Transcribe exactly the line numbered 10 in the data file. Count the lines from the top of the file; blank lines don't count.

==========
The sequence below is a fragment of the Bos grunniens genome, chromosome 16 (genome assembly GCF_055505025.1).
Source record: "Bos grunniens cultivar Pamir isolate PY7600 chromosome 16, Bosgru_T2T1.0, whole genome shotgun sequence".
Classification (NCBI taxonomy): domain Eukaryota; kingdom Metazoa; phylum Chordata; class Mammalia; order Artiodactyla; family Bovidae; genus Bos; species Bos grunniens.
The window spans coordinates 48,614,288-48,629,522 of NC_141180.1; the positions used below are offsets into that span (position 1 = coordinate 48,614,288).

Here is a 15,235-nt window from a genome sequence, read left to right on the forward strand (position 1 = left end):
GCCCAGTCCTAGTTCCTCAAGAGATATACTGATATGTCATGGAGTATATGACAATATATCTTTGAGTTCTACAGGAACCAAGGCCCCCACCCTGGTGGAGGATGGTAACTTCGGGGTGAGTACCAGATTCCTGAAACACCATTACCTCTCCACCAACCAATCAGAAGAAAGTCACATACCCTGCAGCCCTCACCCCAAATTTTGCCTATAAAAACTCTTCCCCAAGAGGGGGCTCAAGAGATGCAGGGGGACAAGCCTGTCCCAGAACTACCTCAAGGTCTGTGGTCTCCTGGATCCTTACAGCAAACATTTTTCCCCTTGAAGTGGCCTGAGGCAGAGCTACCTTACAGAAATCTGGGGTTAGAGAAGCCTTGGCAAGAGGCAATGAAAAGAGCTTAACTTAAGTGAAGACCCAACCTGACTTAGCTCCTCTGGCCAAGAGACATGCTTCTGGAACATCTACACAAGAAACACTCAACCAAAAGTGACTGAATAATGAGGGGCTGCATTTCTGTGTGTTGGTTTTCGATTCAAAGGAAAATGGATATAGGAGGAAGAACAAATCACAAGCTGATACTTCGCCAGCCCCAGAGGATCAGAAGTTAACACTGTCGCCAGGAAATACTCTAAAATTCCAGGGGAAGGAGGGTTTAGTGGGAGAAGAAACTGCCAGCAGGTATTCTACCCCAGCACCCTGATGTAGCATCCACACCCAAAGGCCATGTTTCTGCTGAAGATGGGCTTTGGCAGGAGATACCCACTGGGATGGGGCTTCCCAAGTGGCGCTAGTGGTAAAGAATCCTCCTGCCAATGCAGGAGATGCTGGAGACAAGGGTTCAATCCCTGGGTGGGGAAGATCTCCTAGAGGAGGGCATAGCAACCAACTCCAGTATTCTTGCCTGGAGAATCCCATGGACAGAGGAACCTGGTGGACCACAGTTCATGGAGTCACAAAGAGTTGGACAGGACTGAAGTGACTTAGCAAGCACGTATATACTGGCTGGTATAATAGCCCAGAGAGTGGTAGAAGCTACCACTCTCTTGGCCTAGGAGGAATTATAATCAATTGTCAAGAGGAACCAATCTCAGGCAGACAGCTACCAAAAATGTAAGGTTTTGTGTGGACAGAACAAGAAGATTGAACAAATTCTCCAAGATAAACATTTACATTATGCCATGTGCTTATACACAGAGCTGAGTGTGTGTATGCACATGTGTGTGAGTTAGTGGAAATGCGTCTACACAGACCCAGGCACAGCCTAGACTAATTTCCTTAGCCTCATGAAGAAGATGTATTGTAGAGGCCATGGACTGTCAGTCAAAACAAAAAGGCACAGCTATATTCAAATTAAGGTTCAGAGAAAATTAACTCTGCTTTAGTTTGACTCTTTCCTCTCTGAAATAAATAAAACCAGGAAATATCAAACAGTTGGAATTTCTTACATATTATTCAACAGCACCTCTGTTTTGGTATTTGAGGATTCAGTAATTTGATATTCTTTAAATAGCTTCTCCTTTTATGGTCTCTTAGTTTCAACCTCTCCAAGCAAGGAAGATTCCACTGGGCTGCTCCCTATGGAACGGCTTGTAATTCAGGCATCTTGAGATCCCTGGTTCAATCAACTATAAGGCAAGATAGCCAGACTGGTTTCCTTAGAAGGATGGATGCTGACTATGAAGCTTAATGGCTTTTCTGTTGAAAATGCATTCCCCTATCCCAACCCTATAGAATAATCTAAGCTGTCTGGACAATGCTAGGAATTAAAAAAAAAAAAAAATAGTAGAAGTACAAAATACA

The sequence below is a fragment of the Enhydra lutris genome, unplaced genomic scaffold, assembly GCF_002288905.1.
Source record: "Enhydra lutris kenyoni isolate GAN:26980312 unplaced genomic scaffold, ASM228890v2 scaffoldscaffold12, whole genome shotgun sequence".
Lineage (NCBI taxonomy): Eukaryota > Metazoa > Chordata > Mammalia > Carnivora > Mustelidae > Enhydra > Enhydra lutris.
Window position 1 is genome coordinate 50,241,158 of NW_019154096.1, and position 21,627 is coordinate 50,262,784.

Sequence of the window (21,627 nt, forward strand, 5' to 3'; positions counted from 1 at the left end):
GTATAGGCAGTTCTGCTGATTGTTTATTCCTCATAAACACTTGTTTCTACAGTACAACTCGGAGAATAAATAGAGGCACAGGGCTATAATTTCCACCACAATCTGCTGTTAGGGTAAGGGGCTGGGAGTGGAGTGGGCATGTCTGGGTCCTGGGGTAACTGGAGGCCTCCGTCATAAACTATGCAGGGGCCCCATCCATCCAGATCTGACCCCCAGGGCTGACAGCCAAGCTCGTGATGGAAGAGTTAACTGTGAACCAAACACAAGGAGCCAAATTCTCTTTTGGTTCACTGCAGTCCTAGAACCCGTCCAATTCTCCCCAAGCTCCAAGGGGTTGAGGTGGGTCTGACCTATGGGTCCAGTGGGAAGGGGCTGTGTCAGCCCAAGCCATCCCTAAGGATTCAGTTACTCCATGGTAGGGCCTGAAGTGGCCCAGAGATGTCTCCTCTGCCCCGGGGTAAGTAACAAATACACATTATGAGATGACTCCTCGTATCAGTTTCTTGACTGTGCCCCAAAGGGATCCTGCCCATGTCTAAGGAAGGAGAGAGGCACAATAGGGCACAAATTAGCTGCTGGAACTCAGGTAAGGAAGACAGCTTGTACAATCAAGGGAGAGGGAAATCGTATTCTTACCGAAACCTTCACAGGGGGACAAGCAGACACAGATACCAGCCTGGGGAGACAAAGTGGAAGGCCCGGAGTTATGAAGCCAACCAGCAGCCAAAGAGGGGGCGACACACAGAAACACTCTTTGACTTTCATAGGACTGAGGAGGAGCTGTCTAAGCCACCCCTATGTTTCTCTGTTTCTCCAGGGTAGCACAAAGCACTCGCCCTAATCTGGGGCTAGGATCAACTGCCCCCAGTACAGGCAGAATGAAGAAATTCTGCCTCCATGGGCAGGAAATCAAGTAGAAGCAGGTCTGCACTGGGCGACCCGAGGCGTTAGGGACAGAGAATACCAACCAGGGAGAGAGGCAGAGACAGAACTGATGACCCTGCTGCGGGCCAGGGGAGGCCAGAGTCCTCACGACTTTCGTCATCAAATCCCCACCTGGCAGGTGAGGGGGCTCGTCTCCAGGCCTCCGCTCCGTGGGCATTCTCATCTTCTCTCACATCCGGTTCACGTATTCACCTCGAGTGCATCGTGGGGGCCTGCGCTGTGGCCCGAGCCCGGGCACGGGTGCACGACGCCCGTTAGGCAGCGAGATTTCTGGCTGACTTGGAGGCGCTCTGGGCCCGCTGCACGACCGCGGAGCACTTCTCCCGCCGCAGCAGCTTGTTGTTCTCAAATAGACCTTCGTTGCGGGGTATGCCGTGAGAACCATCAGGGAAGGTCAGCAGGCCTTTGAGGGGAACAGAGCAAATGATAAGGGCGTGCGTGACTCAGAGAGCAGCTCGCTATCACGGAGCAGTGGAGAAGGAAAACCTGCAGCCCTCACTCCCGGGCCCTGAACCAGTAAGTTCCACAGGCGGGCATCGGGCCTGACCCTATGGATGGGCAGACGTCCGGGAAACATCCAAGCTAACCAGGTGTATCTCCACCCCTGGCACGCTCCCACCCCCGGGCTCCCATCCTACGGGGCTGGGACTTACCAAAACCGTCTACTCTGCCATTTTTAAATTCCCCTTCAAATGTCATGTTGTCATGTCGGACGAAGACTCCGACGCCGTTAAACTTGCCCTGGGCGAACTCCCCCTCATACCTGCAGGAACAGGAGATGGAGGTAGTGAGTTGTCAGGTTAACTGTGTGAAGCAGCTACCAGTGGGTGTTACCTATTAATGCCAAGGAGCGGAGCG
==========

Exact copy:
Window position 1 is genome coordinate 50,241,158 of NW_019154096.1, and position 21,627 is coordinate 50,262,784.